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Hailey Scofield, a doctoral student in neurobiology and behavior, describes Combplex, the company she co-founded with doctoral student Nathan Oakes, April 19 at the Celebration entrepreneurship conference. Combplex was named Student Business of the Year at the conference.

Students display entrepreneurial spirit in competitions

Sachiye Koide ’18, a biological engineering major, describes her idea for Cowscope, a portable microscope system that prevents bovine mastitis contamination, at the Big Idea competition April 20. She and her team won first place in the for-profit category.

More than 100 students who participated in three business competitions and a demonstration embodied the spirit of entrepreneurship at the annual Celebration conference at Cornell April 18-20.

“The quality is always going up,” said Zach Shulman ’87, J.D. ’90, director of Entrepreneurship at Cornell, which hosts Celebration. “Students are thinking about starting companies earlier, so they tend to be better prepared.”

Winning the Student Business of the Year competition and $5,000 was Combplex, which provides real-time remote monitoring and minimal diagnostics for honeybee colonies.

Beekeepers lose about $80 million per year due to the death of their colonies. And that doesn’t count the millions of dollars in annual crop revenue, from apples to almonds, that are dependent on honeybee pollination.

“This technology allows beekeepers to prioritize the colonies that are in the most urgent need of intervention, minimizing colony losses for large-scale commercial beekeepers,” said Nathan Oakes, a doctoral student in computational biology, who co-founded the company with Hailey Scofield, a doctoral student in neurobiology and behavior.

Combplex was a member of the eLab student business accelerator, meaning Oakes and Scofield went through six months of course work to build their company.

“This competition particularly was an opportunity to explain a problem, and our solution, framed in a way that mattered to members of the investor and business communities – two groups that scientists don’t often talk to,” he said. They will use the award to produce prototypes for local field testing this summer, he added.

The company also won $5,000, matched by an additional $5,000 from Cornell’s Center for Technology Licensing, and second place in the Cornell Venture Challenge, a competition run by Big Red Venture Fund for more fully formed startups.

The winner of that competition, and $25,000, was Soundskrit, co-founded by Sahil K. Gupta ’15, M.Eng. ’16. The company makes smart microphones for devices and hearing aids, using a microphone that separates sounds coming from multiple directions and zooms in on the sounds the hearer cares about, providing improved speech recognition and higher-quality recordings. They use a bio-inspired design that measures a sound’s particle velocity instead of its pressure.

Coming in third in the Cornell Venture Challenge was Crater, created by a Cornell Tech team to offer templates and tools for grassroots reporting on local issues.

In the Big Idea competition, where students pitch ideas as opposed to representing actual companies, Cowscope was the winner in the for-profit category, winning a $3,000 prize. Its idea is to target bovine mastitis contamination, which affects 30 percent of dairy farms each year. Their solution? A portable microscope system with fast analytics to help famers quickly diagnose individual animals. A camera takes a picture of the sample slide and analyses it via smart phone.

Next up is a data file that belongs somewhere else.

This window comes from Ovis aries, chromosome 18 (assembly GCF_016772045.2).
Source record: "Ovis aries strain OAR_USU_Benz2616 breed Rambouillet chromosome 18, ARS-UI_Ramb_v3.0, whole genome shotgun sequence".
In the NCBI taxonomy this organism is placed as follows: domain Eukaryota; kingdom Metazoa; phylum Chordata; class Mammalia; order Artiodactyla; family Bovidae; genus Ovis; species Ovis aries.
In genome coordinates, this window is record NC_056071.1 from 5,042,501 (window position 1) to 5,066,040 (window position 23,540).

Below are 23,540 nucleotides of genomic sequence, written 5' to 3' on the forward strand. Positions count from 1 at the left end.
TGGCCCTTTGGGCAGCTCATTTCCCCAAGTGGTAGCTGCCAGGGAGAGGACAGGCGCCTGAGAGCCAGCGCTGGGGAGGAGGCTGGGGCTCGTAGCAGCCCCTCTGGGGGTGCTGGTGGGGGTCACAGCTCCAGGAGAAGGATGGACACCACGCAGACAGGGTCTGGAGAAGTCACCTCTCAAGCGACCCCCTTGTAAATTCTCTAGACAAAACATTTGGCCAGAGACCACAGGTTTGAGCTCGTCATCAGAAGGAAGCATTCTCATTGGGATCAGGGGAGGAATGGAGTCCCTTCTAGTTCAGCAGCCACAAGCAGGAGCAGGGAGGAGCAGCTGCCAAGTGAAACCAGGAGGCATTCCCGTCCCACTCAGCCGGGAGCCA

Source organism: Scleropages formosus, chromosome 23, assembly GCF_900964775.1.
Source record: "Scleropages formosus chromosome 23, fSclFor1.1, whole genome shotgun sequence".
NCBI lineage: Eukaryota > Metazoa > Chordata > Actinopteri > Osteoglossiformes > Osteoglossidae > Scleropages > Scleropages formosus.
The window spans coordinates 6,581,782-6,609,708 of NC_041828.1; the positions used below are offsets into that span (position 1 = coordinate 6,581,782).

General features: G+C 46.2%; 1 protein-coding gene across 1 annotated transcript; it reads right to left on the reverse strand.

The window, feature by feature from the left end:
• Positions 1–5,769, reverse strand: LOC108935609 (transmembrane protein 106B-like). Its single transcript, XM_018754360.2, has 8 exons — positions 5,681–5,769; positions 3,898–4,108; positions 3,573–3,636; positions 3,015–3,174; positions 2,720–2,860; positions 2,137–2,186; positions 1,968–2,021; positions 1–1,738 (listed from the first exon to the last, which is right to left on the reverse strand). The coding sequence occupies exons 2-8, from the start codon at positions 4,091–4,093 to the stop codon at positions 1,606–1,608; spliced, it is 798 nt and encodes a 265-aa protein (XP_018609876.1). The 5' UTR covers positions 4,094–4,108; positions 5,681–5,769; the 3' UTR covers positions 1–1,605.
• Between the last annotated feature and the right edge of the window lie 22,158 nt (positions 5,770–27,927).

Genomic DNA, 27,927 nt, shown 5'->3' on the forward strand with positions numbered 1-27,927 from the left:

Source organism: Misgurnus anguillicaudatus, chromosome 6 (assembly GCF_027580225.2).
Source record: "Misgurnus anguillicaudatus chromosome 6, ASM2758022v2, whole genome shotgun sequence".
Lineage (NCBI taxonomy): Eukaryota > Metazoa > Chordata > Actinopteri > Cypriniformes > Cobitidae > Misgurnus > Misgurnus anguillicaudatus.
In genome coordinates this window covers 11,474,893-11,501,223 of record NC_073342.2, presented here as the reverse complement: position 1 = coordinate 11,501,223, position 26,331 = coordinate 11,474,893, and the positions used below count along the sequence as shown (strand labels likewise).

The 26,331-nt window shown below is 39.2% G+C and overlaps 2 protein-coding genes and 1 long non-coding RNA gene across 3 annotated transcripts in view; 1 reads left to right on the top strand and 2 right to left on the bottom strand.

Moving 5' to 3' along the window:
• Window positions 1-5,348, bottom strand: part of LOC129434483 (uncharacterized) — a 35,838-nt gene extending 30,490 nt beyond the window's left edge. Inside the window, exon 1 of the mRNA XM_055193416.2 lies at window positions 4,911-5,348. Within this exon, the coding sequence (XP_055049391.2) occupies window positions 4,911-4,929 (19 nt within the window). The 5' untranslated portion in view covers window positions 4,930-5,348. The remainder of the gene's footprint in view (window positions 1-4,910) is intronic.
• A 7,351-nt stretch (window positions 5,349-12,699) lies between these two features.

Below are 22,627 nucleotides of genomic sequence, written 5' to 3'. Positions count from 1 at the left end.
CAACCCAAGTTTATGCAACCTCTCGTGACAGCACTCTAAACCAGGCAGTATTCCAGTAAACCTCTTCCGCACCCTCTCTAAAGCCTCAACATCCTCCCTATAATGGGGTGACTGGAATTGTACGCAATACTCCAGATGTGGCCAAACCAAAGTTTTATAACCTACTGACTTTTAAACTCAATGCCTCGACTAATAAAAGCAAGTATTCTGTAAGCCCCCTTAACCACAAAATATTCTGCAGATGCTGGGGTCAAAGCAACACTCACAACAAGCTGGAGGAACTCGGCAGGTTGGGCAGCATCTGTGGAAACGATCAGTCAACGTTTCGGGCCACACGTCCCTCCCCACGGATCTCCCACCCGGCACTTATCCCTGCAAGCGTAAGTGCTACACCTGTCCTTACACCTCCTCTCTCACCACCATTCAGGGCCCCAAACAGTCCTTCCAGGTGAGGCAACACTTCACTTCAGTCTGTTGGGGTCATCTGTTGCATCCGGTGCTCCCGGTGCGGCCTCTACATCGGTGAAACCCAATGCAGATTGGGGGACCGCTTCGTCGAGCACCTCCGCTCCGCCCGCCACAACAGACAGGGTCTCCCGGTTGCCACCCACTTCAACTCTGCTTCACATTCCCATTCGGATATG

The technology could be used in beer brewing and other food and beverage industries, said founder Sachiye Koide ’18, a biological engineering major.

“With my $3,000, I hope to continue building a prototype of my idea – maybe making it smaller and more useable for the farmers,” said Koide. The team included sisters Monica Ong ’19 and Amanda Ong ’19 and Swathi Chakrapani ’19.

AMPS won first place in the nonprofit category, and $3,000, for its idea for a faster, easier way to charge mobile devices in developing countries: a solar-powered hub where owners can swap out their discharged batteries for 50 cents. “We have even considered doing a pilot program at Cornell, to see how people interact with the system,” said team member Alex Li ’20, an electrical engineering major. Other team members are Rohan Patel ’20 and Shen Lee ’20.

Teams from eLab shared the stories of their ups and downs at eLab Demo Day, April 19.

Brynne Merkley ’20 and Colby Triolo ’19 talked about launching their Worldwide Travel Network, a platform that matches travel partners who share the same schedule, budget or interests.

Jamie Kim ’19, founder of granola company Bumble and Butter, told the crowd that her company has now sold 5,000 bags of sweet and savory granola and is being sold on Amazon Prime, selling out on their first day of launch.

And Antithesis launched a Kickstarter campaign for their Grabanzos, a chocolate-covered chickpea snack.

The founders of Dexter, a product to help people understand and acquire cryptocurrency, described how they discovered there wasn’t a need for their product – and how they are now exploring a completely different idea.

“It’s not about persisting in selling the product that you want to sell, it’s about persisting in finding out what customers actually want,” said Tom Schryver, executive director of Cornell’s Center for Regional Economic Advancement and an eLab instructor. “When a team realizes they’re pushing the wrong product, stops at the right time and finds the right thing to do, that’s just as worth celebrating as every successful team you’ll see here today.”

Contributors to this article were Kathy Hovis, a writer for Entrepreneurship at Cornell, and Debra Eichten, marketing strategist at Entrepreneurship at Cornell.

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Rebecca Valli